Layering





The grape is readily propagated from layers of either green or mature

wood, the method being certain, convenient and producing extra

vigorous plants. The drawback is that fewer plants can be obtained by

layering than from cuttings with a given amount of wood. Varieties of

some species, however, cannot be propagated by cuttings, and with

these layering becomes of supreme importance to the propagator. Nearly

all varieties of Rotundifolia and some of AEstivalis are best grown

from layers. So far as is known, all varieties of cultivated species

may be grown by layering, and since the method is simple and certain

and the vines vigorous and easily handled, this method is commended to

small growers of grapes.



Dormant wood layering.



The work of layering mature wood usually begins in the spring, but the

vines from which the layers are to be taken should have received

preliminary treatment the preceding season. The vines to be layered

are severely cut back a year or more before the layering is to be done

to induce a vigorous growth of canes. Strong vigorous canes are laid

in a shallow trench, two to five inches deep, in which they are

fastened with wood or wire pegs or staples. The trench is then partly

filled with fine, moist, mellow earth which is firmly packed about the

cane. Roots strike and shoots spring from each joint. When the young

plants are well above ground, the trench is completely filled, and

then, or a little later, the young plants are staked to keep them out

of the way of the cultivator. The following fall the young vines are

ready to transplant.



The essentials of layering have been given, but a number of

non-essentials may be helpful under some conditions. Thus, dormant

wood may be layered in the fall, in which case the cane is usually

notched or ringed at the joint to induce the formation of roots. The

less the number of joints covered, the stronger the young vines, so

that while the number is usually five, six or more extra vigorous

plants may be obtained by covering only one or two joints. In

propagating Rotundifolia grapes, it is expected that lateral branches

will make the tops of the new plants. These, at the time of layering,

are cut back to eight or ten inches, all on the same side of the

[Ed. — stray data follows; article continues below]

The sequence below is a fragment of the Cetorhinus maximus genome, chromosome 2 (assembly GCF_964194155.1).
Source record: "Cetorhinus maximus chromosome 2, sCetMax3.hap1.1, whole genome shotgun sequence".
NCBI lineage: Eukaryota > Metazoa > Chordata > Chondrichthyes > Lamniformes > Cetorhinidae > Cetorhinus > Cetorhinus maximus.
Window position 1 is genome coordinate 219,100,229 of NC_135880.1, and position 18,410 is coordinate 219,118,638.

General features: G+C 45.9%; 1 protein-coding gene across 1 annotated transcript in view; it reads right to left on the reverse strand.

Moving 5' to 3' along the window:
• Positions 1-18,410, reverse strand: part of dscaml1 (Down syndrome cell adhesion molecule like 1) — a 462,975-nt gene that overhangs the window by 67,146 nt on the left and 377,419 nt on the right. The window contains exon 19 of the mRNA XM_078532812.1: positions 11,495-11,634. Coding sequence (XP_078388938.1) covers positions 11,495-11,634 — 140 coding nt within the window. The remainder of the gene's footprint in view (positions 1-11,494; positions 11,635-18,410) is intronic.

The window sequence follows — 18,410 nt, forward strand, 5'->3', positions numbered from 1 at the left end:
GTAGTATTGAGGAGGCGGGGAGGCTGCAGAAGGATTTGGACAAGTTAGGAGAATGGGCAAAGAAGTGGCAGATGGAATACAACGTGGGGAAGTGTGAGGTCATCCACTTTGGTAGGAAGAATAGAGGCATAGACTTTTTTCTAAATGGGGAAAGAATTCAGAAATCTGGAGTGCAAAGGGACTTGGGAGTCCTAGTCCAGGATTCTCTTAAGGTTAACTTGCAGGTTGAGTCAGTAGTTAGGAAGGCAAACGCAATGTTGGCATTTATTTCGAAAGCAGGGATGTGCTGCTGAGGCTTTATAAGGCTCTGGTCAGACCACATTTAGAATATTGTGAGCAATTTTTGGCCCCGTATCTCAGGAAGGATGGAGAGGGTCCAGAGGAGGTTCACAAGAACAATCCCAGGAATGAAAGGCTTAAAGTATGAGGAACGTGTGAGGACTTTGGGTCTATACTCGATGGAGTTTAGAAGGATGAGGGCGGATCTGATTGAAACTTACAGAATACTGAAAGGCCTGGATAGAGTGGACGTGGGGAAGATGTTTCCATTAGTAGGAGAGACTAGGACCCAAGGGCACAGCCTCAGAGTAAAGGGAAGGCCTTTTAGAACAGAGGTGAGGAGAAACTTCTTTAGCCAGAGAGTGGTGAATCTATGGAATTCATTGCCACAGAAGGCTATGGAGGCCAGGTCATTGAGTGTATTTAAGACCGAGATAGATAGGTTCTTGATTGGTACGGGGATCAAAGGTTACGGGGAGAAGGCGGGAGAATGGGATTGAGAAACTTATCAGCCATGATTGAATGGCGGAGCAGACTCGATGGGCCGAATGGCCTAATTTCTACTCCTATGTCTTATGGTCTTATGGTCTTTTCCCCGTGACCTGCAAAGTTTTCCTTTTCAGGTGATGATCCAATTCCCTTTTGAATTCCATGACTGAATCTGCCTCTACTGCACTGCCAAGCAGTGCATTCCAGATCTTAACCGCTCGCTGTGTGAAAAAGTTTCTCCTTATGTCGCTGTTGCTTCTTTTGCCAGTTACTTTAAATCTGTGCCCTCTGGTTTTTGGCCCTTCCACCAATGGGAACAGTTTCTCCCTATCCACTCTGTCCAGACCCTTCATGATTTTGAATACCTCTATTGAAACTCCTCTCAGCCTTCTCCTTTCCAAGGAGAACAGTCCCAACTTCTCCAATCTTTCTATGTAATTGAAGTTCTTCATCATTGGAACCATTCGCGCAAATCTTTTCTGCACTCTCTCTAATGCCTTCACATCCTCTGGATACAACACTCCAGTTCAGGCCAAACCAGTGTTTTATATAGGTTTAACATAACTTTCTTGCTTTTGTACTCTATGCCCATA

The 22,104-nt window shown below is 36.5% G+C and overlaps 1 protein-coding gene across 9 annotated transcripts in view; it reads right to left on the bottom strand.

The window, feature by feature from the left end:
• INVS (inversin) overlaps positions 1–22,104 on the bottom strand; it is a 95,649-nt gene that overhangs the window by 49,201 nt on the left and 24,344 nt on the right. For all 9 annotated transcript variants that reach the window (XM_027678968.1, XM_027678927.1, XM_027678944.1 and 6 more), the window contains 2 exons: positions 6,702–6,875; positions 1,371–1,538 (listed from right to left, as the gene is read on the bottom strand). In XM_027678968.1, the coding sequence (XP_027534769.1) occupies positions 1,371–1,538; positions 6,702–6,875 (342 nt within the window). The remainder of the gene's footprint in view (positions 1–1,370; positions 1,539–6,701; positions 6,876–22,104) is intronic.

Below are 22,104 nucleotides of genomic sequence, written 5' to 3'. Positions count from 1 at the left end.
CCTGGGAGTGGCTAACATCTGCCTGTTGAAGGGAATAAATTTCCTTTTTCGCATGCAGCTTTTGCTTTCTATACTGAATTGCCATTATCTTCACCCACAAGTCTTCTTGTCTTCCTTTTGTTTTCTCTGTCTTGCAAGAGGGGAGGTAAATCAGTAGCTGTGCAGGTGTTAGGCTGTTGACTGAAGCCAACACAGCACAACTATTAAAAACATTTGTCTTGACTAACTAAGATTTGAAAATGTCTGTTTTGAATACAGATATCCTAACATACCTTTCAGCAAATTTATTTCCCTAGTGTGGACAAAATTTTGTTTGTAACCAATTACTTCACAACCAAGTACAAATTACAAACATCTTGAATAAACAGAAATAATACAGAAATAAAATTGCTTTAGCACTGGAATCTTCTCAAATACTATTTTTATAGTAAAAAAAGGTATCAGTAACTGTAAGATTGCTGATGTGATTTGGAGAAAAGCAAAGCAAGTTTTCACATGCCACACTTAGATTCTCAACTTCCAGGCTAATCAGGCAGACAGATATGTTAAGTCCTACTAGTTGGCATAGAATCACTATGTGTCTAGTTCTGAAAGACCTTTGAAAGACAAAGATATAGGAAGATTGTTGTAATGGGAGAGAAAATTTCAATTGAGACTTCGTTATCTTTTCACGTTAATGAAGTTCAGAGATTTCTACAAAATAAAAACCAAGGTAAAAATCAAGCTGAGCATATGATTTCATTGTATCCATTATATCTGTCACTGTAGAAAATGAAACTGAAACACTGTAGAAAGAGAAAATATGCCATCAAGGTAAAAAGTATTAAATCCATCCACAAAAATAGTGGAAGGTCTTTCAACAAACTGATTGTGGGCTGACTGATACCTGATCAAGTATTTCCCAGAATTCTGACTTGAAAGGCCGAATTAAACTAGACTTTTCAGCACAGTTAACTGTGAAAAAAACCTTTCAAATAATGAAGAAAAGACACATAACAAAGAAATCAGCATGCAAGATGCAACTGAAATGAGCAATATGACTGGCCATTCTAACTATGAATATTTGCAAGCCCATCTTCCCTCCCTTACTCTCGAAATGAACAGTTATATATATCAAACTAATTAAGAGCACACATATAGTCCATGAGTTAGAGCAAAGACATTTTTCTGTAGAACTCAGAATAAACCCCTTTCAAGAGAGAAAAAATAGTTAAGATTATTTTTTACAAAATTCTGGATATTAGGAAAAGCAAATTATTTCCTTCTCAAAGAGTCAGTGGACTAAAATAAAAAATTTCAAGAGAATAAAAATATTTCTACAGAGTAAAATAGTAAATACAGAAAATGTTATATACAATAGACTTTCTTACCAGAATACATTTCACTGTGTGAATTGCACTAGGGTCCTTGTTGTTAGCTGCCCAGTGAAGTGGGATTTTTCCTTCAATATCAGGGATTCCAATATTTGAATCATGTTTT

vine, and are not left closer together than twelve inches. In nursery

practice, Rotundifolia vines are trained along the ground for

layering. Vines on arbors, in greenhouses, or on sides of buildings

are easily layered in boxes or pots of soil. Plants grown from layers

are not as conveniently handled as those from cuttings.



Green wood layering.



Layered plants from green wood are sometimes grown to multiply quickly

new or rare varieties. The work is accomplished in midsummer by

bending down and covering shoots of the present season's growth.

Strong plants are seldom obtained from summer-layering and it is never

safe to attempt to grow more than one or two plants from a shoot. The

most forceful culture possible must be given summer-layered plants

after the separation from the parent vine. It is very generally agreed

that plants from summer-layers not only do not give good plants, but

that the parent vine is injured in taking an offspring from it in this

way.



Layering to fill vacancies in the vineyard.



There is sure to be an occasional gap even in the best vineyard. Young

plants set in vacancies must compete with neighboring full-grown

vines, and often in a bit of land so unfavorable that it may have been

the cause of the demise of the original occupant. Under these

circumstances, the newcomer stands a poor chance for life. A plant

introduced by layering a strong cane from a near-by vine has little

difficulty in establishing itself on its own roots, after which it can

be separated from the parent. Such layering is best done by taking in

early spring a strong, unpruned cane from an adjoining plant in the

same row and covering an end joint six inches deep in the vacant

place, but leaving sufficient wood on the end of the cane to turn up

perpendicularly out of the soil. This free end becomes the new plant

and by the following fall or spring may be separated from its parent.

Not infrequently the young plant bears fruit the second season on its

own roots. This method is of especial value in small plantations,

whereby the trouble of ordering one or two plants is avoided and the

advantage of early fruiting is obtained.





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